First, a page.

I thought of that author's comment when, years later, Camille Paglia dismissed Naomi Wolf's Vagina by calling her a “compulsive diarist.” Between the stereotype of the narcissistic woman, left over from when women did not have access to the public sphere, and lingering sexist doubt that women are able to write as well as men do, we have this notion that when women write about ourselves it's because we're incapable of creating art. All we can do is scribble like silly, self-obsessed teenage diarists. De Beauvoir herself provides a good example of this suspicious take on female literary activity. “Thus it is well-known,” she writes approvingly in The Second Sex, “that [the woman] is talkative and a scribbler; she pours out her feelings in conversations, letters, and diaries. If she is at all ambitious, she will be writing her memoirs, transposing her biography into a novel, breathing her feelings into poems.”

Meanwhile, the Norwegian author Karl Ove Knausgaard has riveted the international literary community by documenting his life in the form of six autobiographical novels published between 2009 and 2011. If ever an author might fairly be called a “compulsive diarist,” surely Knausgaard would be it. De Beauvoir herself wrote four volumes of memoirs and a couple of romans a clef. Nevertheless, even today the female author who writes about herself exposes herself to the suspicion that she is doing it not as a possibly misguided artistic choice but because she cannot, by virtue of her gender, create art.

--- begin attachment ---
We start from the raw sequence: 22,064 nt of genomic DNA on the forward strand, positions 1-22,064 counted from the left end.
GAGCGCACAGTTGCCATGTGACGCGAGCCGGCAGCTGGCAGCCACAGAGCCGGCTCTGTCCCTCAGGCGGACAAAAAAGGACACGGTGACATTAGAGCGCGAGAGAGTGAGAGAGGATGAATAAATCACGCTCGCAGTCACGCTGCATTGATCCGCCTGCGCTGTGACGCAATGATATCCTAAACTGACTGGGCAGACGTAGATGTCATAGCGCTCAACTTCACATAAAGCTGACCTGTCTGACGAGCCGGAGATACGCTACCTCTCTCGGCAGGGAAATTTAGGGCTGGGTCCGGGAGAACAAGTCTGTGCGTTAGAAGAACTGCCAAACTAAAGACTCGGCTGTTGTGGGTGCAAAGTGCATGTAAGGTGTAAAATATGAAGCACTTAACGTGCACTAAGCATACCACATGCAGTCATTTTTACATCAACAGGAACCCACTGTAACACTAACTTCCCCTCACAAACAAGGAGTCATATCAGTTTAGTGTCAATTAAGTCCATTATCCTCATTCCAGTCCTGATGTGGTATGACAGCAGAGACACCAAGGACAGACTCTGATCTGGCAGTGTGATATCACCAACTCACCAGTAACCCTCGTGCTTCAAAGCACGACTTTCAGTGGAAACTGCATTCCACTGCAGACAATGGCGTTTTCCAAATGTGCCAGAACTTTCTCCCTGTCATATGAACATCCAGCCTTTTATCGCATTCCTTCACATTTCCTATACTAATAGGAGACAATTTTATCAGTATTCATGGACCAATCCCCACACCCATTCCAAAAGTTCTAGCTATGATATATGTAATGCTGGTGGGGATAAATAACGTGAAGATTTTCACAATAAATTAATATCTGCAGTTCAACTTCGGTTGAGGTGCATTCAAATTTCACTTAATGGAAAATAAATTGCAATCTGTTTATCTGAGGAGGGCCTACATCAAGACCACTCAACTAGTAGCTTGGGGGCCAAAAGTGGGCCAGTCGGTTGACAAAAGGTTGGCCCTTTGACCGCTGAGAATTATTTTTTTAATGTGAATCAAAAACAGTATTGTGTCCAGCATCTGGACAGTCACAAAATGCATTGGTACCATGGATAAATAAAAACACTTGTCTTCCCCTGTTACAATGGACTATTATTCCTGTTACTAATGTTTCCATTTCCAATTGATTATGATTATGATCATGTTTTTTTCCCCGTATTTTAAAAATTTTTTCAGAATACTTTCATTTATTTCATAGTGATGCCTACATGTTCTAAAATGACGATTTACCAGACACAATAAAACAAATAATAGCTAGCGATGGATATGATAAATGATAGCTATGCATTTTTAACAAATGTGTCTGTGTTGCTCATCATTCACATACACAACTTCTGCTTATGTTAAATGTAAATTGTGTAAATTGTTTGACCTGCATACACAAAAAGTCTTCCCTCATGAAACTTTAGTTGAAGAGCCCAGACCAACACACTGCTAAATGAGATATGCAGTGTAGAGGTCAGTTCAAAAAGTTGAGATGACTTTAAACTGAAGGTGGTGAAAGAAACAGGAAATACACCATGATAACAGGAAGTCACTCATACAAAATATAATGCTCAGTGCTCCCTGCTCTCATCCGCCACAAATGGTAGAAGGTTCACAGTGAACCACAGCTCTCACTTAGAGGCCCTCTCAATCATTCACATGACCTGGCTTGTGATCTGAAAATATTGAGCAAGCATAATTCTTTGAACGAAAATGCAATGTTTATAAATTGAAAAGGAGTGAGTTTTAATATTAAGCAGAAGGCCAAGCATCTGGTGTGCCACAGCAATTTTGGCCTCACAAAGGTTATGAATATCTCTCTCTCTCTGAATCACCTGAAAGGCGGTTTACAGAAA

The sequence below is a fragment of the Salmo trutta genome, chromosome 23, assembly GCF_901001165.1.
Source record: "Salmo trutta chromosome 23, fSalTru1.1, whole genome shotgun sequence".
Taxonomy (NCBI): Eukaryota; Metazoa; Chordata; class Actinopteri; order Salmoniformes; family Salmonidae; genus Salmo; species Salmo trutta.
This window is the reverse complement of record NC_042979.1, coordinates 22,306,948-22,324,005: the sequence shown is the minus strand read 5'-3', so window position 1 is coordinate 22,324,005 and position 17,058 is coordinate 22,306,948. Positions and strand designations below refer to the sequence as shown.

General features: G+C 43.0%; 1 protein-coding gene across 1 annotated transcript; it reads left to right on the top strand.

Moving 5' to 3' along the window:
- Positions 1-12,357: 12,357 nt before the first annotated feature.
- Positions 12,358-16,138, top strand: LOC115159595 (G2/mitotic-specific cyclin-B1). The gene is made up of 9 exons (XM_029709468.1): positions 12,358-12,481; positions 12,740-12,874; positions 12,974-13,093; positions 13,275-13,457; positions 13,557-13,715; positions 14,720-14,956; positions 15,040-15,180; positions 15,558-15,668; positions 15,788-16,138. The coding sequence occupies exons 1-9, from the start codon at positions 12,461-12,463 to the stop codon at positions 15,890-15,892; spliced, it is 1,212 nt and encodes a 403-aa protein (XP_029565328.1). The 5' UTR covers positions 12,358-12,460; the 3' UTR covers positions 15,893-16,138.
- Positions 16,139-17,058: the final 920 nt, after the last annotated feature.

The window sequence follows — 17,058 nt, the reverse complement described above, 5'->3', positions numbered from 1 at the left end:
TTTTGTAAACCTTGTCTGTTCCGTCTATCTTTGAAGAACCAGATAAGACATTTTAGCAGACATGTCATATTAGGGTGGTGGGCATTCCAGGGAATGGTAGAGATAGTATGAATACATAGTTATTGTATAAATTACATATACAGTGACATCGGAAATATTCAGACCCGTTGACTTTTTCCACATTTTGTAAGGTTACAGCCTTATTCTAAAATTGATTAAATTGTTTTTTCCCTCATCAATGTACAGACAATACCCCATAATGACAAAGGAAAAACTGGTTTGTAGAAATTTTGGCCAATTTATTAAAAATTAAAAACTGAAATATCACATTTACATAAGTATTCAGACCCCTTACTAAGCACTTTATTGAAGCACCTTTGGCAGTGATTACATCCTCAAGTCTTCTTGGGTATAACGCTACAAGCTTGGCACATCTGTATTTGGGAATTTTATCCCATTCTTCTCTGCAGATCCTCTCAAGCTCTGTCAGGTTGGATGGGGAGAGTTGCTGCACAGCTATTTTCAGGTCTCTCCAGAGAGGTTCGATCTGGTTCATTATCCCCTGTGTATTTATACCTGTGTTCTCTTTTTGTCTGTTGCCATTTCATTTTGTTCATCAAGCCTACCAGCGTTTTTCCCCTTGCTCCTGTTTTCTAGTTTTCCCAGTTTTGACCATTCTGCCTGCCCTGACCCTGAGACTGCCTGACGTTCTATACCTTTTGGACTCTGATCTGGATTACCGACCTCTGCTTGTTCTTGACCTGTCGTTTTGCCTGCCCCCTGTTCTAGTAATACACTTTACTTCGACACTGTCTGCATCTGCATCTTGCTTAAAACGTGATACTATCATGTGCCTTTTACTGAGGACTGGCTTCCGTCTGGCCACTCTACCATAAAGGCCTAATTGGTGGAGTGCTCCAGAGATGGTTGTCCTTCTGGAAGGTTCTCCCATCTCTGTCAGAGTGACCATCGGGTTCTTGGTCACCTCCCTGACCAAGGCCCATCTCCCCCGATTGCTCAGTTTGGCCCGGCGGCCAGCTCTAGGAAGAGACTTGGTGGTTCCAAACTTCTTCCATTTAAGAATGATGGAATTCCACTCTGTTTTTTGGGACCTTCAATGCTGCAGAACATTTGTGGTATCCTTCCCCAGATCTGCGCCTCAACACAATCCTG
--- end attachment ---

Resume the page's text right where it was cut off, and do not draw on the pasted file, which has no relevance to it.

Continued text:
New Yorker fiction critic James Wood frequently bestows the highest praise on female authors, so there is presumably some reason other than sexism that caused him to write a review of Sheila Heti's How Should a Person Be? that is deeply distrustful of its interest in drawing directly and openly from the author's life (although he did later claim, bafflingly, that the review was a recommendation), and then, a mere two months later, write a favourable review of the first of Knausgaard's autobiographical novels. It's probably obvious to many that a silver-maned Norwegian guy in his early 40s has more gravitas than a North American woman with whimsical bangs in her early 30s (Heti was 33 when HSAPB? was published), but not to me. Although she's a Gen-Xer like me, not a Millennial like Dunham, the Gen-X Peter Pan (or “puer,” the more exotic term used by Sheila's Jungian psychoanalyst in the novel) probably has more in common with Millennial hipsters than with boomers, which, however, naturally hasn't stopped many Gen-Xers from taking up a stance of hatred toward Millennials. Maybe it's self-loathing.